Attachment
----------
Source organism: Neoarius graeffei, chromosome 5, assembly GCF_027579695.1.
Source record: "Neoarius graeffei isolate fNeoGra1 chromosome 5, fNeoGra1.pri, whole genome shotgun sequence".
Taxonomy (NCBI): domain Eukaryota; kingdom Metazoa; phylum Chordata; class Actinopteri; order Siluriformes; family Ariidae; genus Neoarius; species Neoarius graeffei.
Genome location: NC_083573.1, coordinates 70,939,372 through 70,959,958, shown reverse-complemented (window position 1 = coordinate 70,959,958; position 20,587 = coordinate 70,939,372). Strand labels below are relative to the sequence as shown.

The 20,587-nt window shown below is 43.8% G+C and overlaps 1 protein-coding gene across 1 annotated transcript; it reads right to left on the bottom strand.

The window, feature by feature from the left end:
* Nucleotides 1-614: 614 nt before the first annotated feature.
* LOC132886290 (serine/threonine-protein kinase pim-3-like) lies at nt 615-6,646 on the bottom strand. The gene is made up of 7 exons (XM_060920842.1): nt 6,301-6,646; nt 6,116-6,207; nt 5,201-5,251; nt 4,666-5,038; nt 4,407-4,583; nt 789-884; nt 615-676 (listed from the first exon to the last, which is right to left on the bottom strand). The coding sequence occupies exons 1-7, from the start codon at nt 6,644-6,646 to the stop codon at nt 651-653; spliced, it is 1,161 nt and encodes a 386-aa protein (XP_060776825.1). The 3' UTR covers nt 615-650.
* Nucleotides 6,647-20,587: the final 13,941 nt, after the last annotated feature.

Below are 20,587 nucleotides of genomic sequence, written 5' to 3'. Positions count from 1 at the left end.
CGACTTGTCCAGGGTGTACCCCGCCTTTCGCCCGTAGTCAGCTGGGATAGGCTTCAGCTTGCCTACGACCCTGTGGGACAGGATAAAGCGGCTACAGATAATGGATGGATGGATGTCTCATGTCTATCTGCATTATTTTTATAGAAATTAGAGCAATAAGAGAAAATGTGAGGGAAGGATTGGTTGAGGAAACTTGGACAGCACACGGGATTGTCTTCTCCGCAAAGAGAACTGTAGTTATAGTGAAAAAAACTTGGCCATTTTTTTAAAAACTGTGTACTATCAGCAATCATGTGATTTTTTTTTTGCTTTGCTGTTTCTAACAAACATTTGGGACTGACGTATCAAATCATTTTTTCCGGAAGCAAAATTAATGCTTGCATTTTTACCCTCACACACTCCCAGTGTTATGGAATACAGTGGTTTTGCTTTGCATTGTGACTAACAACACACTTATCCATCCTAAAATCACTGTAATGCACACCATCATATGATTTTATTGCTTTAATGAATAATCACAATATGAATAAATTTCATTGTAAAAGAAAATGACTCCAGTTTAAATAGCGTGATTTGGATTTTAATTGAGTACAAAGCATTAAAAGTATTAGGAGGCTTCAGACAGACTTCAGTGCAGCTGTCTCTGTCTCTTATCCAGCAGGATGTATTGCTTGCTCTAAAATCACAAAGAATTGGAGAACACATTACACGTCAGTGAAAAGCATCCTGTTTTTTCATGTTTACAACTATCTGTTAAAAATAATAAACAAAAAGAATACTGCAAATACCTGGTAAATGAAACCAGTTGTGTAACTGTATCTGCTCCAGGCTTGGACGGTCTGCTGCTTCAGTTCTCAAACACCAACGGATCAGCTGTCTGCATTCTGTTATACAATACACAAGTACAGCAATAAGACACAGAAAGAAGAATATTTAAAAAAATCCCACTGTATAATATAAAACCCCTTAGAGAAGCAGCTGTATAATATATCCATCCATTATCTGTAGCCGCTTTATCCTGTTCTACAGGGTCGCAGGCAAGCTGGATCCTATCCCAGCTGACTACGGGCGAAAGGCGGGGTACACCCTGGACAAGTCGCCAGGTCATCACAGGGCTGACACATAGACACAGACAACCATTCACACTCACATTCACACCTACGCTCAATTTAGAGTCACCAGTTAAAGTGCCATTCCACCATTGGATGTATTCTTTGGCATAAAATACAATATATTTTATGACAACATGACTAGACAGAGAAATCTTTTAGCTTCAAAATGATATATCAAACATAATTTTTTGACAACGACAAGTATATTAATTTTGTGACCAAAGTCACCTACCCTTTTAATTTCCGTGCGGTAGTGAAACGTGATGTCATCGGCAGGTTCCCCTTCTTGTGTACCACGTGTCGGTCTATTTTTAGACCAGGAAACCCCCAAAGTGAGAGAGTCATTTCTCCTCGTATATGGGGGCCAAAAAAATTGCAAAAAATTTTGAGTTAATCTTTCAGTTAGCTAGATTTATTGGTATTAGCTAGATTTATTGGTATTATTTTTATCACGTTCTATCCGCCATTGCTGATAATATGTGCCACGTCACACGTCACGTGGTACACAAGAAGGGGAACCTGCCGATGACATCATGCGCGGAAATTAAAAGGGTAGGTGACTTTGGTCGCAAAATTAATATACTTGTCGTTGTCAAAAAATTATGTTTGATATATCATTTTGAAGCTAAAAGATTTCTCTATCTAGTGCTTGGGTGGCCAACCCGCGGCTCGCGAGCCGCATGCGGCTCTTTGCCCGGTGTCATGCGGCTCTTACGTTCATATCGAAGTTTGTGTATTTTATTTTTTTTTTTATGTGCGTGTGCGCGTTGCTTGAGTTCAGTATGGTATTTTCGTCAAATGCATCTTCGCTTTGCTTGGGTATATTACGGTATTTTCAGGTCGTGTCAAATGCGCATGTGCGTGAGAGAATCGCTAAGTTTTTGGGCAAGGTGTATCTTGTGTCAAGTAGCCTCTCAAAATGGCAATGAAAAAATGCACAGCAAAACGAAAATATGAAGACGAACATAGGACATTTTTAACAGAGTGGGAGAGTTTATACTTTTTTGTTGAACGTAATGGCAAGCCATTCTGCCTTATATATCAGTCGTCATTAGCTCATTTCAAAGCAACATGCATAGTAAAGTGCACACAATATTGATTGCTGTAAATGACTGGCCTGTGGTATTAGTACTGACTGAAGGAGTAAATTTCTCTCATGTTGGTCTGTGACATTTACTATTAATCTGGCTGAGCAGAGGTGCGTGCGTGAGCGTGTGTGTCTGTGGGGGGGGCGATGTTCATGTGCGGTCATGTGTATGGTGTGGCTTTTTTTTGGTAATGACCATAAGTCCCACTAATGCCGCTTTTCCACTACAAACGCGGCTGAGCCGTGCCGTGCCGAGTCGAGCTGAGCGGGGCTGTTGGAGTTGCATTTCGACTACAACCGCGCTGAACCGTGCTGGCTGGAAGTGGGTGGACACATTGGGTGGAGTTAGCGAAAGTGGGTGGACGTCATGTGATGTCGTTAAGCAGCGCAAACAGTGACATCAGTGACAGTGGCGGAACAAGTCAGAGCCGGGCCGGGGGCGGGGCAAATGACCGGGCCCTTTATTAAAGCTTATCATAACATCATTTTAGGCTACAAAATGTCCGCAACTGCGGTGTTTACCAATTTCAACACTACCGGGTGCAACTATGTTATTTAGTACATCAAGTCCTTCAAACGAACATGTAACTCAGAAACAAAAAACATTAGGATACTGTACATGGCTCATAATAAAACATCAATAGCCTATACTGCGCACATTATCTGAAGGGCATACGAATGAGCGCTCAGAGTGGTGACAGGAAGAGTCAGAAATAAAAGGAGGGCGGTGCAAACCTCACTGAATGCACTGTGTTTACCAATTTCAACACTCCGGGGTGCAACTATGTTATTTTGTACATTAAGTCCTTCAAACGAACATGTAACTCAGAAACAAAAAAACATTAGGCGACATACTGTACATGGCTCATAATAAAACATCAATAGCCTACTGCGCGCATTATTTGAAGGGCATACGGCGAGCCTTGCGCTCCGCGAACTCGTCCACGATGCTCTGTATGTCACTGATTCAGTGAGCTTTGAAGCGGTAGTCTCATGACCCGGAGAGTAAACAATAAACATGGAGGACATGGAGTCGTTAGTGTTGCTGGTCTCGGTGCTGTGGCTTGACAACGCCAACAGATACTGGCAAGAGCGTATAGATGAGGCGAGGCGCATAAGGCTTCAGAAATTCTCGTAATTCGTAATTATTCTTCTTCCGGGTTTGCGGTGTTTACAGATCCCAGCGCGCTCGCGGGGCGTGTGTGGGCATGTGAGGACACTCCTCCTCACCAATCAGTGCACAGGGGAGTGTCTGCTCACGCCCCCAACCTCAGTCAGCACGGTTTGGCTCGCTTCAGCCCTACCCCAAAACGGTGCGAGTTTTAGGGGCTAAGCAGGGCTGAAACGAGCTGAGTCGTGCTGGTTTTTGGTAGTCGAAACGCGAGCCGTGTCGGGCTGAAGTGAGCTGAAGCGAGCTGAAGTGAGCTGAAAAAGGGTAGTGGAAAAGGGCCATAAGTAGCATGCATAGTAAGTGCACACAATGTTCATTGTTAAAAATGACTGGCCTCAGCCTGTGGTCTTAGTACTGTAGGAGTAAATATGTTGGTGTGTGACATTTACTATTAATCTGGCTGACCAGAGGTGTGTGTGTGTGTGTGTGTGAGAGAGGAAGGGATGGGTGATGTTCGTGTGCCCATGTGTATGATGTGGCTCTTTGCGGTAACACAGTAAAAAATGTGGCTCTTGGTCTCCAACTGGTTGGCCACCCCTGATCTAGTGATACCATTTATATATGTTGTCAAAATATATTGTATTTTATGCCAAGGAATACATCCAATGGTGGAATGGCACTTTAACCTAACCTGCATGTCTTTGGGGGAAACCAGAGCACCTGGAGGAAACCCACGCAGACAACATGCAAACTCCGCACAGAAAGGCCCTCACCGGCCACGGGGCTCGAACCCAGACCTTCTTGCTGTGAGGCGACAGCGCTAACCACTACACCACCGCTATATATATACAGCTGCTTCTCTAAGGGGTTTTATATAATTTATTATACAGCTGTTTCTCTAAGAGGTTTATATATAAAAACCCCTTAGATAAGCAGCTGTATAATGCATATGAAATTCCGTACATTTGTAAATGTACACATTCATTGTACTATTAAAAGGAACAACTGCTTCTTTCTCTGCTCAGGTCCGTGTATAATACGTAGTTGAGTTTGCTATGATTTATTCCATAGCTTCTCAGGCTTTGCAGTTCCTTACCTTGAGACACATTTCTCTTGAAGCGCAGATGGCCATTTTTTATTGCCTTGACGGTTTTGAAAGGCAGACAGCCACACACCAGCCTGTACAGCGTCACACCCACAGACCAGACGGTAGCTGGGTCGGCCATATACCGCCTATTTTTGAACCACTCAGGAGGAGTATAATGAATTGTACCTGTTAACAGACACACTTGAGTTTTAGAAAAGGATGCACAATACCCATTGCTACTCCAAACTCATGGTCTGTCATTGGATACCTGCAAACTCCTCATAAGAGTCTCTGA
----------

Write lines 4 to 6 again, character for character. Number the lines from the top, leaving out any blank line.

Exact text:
Genome location: NC_083573.1, coordinates 70,939,372 through 70,959,958, shown reverse-complemented (window position 1 = coordinate 70,959,958; position 20,587 = coordinate 70,939,372). Strand labels below are relative to the sequence as shown.

The 20,587-nt window shown below is 43.8% G+C and overlaps 1 protein-coding gene across 1 annotated transcript; it reads right to left on the bottom strand.

The window, feature by feature from the left end: